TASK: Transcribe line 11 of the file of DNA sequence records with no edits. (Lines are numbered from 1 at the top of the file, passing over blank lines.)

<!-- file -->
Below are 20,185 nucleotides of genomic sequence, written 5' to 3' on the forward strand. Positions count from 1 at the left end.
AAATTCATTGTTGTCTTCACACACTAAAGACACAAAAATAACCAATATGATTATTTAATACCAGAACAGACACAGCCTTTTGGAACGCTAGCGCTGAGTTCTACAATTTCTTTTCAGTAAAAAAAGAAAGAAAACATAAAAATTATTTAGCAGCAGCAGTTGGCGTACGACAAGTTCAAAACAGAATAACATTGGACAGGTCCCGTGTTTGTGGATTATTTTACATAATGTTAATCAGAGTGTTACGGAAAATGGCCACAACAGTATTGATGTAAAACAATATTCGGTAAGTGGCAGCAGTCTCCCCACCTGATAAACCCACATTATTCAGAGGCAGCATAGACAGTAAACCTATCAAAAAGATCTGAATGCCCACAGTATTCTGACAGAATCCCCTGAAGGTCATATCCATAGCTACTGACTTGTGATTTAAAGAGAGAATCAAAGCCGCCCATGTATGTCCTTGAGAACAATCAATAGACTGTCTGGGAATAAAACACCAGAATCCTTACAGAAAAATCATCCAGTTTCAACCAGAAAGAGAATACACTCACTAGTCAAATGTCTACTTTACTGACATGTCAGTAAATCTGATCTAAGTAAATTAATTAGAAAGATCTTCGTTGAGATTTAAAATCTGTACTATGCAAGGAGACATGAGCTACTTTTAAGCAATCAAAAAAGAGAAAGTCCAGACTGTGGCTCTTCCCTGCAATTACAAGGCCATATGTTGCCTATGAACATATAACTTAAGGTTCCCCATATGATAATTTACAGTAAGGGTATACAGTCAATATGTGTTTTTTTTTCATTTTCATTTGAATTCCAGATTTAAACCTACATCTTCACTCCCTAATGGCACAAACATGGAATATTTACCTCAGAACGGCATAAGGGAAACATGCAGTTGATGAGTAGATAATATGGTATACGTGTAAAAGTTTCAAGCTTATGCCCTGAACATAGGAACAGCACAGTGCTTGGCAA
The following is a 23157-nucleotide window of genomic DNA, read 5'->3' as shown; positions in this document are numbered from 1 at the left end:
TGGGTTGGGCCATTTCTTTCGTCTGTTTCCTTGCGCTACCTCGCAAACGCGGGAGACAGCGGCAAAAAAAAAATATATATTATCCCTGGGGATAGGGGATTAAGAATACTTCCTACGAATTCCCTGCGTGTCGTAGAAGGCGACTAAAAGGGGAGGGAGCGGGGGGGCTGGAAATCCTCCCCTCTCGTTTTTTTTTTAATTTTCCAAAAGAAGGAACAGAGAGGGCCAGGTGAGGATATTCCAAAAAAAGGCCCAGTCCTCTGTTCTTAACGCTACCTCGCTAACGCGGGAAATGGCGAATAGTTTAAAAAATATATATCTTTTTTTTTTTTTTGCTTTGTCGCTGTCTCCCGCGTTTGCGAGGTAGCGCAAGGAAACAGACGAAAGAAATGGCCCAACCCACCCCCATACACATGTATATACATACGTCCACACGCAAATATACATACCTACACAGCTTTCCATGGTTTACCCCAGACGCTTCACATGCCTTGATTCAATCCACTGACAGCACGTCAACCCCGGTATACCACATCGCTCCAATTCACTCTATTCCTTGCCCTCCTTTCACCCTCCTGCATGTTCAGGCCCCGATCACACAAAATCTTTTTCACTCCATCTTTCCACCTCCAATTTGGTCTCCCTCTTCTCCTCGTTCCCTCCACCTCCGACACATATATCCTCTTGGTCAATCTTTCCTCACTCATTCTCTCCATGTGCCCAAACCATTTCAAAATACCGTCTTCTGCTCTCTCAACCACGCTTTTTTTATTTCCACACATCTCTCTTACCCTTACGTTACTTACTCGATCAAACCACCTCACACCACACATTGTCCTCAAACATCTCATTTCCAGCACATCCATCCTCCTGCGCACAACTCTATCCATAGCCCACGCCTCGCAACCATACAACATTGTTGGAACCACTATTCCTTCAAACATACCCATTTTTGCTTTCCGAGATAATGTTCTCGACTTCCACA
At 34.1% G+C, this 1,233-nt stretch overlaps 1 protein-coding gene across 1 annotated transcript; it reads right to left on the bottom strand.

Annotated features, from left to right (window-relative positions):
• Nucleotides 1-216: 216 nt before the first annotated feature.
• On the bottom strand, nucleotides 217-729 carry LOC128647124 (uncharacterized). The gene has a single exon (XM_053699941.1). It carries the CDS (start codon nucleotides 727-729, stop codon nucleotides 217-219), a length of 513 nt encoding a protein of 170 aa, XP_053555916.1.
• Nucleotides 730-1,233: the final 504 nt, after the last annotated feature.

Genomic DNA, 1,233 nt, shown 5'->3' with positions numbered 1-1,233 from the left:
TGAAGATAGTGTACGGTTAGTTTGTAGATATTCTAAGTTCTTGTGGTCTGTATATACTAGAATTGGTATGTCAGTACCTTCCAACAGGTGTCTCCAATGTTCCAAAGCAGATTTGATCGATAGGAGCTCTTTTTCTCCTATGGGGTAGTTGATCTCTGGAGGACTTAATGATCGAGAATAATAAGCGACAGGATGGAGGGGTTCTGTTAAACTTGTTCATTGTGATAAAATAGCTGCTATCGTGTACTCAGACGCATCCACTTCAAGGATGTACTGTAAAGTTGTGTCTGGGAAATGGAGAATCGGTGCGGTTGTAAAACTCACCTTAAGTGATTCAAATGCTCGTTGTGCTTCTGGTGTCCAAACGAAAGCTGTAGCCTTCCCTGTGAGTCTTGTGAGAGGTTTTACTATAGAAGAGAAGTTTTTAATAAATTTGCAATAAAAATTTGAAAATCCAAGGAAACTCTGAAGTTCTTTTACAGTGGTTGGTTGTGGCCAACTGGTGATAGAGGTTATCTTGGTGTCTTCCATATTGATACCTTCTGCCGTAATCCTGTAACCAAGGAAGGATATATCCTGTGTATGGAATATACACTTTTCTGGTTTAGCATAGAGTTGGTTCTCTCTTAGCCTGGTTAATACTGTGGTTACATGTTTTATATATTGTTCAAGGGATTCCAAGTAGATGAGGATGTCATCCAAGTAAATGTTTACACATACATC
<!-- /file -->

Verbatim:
TGAAGATAGTGTACGGTTAGTTTGTAGATATTCTAAGTTCTTGTGGTCTGTATATACTAGAATTGGTATGTCAGTACCTTCCAACAGGTGTCTCCAATGTTCCAAAGCAGATTTGATCGATAGGAGCTCTTTTTCTCCTATGGGGTAGTTGATCTCTGGAGGACTTAATGATCGAGAATAATAAGCGACAGGATGGAGGGGTTCTGTTAAACTTGTTCATTGTGATAAAATAGCTGCTATCGTGTACTCAGACGCATCCACTTCAAGGATGTACTGTAAAGTTGTGTCTGGGAAATGGAGAATCGGTGCGGTTGTAAAACTCACCTTAAGTGATTCAAATGCTCGTTGTGCTTCTGGTGTCCAAACGAAAGCTGTAGCCTTCCCTGTGAGTCTTGTGAGAGGTTTTACTATAGAAGAGAAGTTTTTAATAAATTTGCAATAAAAATTTGAAAATCCAAGGAAACTCTGAAGTTCTTTTACAGTGGTTGGTTGTGGCCAACTGGTGATAGAGGTTATCTTGGTGTCTTCCATATTGATACCTTCTGCCGTAATCCTGTAACCAAGGAAGGATATATCCTGTGTATGGAATATACACTTTTCTGGTTTAGCATAGAGTTGGTTCTCTCTTAGCCTGGTTAATACTGTGGTTACATGTTTTATATATTGTTCAAGGGATTCCAAGTAGATGAGGATGTCATCCAAGTAAATGTTTACACATACATC